tell me..did the lion put the wilderbeast in cages, pump it full of antibiotics, hormones and other goodies…fatten it up and kill it before it’s prime…because it knew that it can mastermind a brilliant and cunning plan to keep the population up by artificial means. survial of the fittest in the jungle does not have anything to do with inflicting least pain.

    are you telling me that by looking at those pictures, you could intuit that the animals were raised and slaughtered with the least amount of pain?

    or are you comparing yourself to a creature of the jungle…are we supposed to feel good about ourselves because we imprison, slaughter and keep the population of our prey in check according to the food demands of the general public.

    when we pick up dead animals in plasticwrap(regardless of whether we looked into their eyes or watched their slaughter…which according to ruhlman makes one a ‘better’ person and worthy of meat eating.. on youtube or in chris cosentino’s blog or in real time..once every bluemoon, that is…) for food when we have a bounty of vegetables, grains, fruits and animal products that can be derived from ‘inhumane’ practices like cages and crates and crowded pens, are we being ‘humane’?

    if an animal production is kept high by artificial insemination and early demise, is animal husbandry still ‘humane’?

    is artificial insemination of animals humane? does it work in favour of the animal or the humans?

    is the creation of sterile ducks for foie gras inhumane and natural? does it work in favour of the ducks or the humans?

    is slaughter of young animals humane when it prevents that specimen of the species to lead it’s natural life..when animals are not allowed to reach their full adulthood?

    is it humane or inhumane to confine animals(and their ever increasing numbers because we need to have our meat every day..our meat, the bones, the veal stock, our bacon..with every single meal?)

    is the reproduction rate of animals in the industry normal? if young animals like baby chickens and suckling pigs and veal and milk fed lambs are being had, seriously..is that humane? it is simple. when animals die young because we know that it is possible to create others by the thousands, it is a decision made by humans. an inhumane one. when animals are killed without discretion because it feeds the gluttony and exaggerated love of meat eating, that too is a human decision. that too is an inhumane one.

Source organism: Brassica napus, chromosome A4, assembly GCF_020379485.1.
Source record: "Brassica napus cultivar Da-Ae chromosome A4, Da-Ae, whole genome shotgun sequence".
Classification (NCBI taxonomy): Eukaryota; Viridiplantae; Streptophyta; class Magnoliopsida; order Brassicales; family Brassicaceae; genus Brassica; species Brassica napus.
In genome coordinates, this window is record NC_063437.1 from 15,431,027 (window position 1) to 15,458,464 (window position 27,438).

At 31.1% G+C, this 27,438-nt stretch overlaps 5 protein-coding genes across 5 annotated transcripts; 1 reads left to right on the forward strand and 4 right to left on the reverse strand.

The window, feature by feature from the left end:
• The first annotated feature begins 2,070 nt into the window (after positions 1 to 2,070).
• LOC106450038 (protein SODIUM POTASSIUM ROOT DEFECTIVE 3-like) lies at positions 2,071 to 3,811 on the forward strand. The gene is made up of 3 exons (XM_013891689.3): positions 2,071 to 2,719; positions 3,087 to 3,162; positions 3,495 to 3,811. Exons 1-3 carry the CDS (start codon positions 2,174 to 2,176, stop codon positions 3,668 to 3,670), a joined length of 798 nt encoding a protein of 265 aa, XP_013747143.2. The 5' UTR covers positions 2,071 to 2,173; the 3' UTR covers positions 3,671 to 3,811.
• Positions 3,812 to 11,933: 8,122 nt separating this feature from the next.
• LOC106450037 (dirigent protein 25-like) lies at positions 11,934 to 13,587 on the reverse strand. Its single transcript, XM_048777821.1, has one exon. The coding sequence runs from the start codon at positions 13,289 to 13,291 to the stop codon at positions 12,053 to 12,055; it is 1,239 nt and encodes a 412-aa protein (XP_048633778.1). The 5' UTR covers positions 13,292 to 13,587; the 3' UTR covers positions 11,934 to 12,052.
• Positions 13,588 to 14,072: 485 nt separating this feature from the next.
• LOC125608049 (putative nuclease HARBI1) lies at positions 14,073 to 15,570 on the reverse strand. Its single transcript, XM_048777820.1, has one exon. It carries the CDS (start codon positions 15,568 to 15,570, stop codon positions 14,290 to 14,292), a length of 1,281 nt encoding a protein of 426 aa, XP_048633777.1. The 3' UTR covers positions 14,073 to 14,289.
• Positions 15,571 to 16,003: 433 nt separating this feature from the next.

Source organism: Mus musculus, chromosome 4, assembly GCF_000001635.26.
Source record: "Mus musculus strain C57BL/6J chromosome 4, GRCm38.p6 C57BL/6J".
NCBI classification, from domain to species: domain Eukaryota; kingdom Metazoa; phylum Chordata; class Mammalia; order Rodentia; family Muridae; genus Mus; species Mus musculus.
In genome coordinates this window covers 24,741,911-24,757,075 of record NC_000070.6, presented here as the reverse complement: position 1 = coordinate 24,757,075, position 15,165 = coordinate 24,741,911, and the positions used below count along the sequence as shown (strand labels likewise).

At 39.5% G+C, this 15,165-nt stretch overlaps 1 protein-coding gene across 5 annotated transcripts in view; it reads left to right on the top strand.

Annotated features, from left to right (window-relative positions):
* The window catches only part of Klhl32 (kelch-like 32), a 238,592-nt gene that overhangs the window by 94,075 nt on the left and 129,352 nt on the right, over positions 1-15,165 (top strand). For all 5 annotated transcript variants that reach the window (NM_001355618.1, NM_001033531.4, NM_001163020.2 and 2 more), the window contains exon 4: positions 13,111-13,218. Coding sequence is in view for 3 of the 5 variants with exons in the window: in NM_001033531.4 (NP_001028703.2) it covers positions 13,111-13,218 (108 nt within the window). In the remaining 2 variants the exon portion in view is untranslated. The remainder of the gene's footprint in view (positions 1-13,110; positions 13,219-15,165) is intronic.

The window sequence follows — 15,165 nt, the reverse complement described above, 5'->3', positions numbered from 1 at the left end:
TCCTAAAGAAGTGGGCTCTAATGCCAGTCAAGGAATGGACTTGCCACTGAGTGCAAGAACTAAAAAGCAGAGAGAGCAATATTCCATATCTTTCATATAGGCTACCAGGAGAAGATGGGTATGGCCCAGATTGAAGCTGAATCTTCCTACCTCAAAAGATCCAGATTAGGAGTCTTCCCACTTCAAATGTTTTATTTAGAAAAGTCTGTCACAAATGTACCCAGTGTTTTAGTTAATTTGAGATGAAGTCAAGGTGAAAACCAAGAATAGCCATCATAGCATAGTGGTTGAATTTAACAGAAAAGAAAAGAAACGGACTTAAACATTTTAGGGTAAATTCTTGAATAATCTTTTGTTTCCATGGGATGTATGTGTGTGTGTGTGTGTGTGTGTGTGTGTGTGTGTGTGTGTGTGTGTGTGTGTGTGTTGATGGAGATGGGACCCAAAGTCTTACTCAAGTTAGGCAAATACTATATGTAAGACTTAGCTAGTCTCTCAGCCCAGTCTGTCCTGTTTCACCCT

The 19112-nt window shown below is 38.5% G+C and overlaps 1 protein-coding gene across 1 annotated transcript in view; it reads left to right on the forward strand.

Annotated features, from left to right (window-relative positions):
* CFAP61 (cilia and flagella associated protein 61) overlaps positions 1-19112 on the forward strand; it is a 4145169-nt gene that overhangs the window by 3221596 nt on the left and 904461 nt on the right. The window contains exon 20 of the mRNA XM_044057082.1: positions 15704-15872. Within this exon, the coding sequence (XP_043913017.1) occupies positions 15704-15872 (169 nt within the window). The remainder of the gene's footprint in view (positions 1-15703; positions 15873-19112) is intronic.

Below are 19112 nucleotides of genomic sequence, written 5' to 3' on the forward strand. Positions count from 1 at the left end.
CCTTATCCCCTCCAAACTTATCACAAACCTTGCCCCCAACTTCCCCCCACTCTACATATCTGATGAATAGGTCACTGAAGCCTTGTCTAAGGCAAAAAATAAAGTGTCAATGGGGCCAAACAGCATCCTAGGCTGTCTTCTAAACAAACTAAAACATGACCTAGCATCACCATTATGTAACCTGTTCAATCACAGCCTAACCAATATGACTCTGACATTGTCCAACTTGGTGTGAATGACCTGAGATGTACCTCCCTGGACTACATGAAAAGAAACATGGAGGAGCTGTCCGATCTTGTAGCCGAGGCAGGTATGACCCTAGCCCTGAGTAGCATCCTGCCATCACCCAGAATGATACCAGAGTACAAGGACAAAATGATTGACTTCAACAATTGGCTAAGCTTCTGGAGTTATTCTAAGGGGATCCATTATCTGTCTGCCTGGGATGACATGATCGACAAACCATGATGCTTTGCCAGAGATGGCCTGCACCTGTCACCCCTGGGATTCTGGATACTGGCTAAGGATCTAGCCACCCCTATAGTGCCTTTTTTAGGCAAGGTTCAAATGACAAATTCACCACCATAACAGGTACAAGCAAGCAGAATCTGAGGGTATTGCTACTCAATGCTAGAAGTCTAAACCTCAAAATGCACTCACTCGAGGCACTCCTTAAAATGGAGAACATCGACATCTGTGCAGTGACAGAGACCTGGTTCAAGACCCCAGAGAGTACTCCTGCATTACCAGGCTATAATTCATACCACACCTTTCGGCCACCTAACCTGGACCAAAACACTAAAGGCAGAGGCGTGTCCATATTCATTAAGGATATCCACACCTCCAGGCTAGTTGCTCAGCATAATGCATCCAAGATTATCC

i am not going to preach vegetarianism or veganism. i am only going to ask you and other meat eaters to reduce your consumption of meat. that is humane. i am asking you to avoid meat that comes from animals that have lead less than full lives..shun meat that comes from animals that are prodded and pushed..abused and tainted…to say NO to meat that comes from animals in crowded pens where they cannot see sunlight or eat fresh food..can you sincerely say that you know the ORIGIN and CONDITION of every single slab of meat you pick up at the counter? at every restaurant? it is unbelievable, dont you think? our world will be more pastures than homes and roads and factories and concrete jungles.

    finally, you said..

    “If not for humanity and humane treatment, animals would be at the mercy of inhumane predators. Always.”


    no comment. i suggest you read it again and consider your words.

  • Claudia


    While I don’t know where Ruhlman gets his veal bones, I do know that there are now one or two humane veal producers in the US who do not crate their calves. I have to go back and try and find the article to explain how they manage to keep the meat tender without crating, but they do exist. May be Michael has a supplier?

    I do recall that such veal is called veal rosso (or rosa) in the UK. It was on Gordon Ramsey’s F Word last season.

  • Tags

    You’re not pointing out a flaw in the “slow food ideology,” if it is an ideology.

    You’re pointing out how some fast-buck food purveyors take advantage of enthusiasm for slow food and cheat by speeding up the process and being tight-lipped (hoping nobody finds out.)

    It’s a shame the PETA crowd doesn’t concentrate on milk-fed veal mistreatment but scatters their assets fighting a noble and humane practice like making foie gras, destroying jobs of hard-working people in the process..